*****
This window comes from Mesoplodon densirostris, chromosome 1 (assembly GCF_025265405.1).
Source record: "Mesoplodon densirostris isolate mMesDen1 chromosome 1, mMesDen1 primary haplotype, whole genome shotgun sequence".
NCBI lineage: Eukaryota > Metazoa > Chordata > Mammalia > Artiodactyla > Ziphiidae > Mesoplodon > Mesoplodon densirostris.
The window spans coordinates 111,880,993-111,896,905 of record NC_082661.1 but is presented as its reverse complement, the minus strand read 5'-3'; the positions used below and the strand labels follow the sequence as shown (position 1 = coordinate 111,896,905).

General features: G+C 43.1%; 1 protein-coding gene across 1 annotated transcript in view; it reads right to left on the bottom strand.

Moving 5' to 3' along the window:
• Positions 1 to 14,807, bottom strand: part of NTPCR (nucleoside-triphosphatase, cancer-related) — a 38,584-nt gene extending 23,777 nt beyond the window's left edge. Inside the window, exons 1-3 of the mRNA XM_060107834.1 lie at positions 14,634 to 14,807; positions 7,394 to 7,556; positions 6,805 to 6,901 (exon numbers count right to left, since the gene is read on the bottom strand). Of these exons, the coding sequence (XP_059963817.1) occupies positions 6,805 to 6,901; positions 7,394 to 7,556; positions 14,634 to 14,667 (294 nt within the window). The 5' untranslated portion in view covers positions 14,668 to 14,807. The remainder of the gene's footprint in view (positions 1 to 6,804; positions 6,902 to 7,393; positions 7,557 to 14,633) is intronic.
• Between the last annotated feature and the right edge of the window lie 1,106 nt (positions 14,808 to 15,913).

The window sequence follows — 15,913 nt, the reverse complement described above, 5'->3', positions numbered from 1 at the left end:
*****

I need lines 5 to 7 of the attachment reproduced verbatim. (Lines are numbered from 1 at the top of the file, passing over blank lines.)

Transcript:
General features: G+C 43.1%; 1 protein-coding gene across 1 annotated transcript in view; it reads right to left on the bottom strand.

Moving 5' to 3' along the window:
• Positions 1 to 14,807, bottom strand: part of NTPCR (nucleoside-triphosphatase, cancer-related) — a 38,584-nt gene extending 23,777 nt beyond the window's left edge. Inside the window, exons 1-3 of the mRNA XM_060107834.1 lie at positions 14,634 to 14,807; positions 7,394 to 7,556; positions 6,805 to 6,901 (exon numbers count right to left, since the gene is read on the bottom strand). Of these exons, the coding sequence (XP_059963817.1) occupies positions 6,805 to 6,901; positions 7,394 to 7,556; positions 14,634 to 14,667 (294 nt within the window). The 5' untranslated portion in view covers positions 14,668 to 14,807. The remainder of the gene's footprint in view (positions 1 to 6,804; positions 6,902 to 7,393; positions 7,557 to 14,633) is intronic.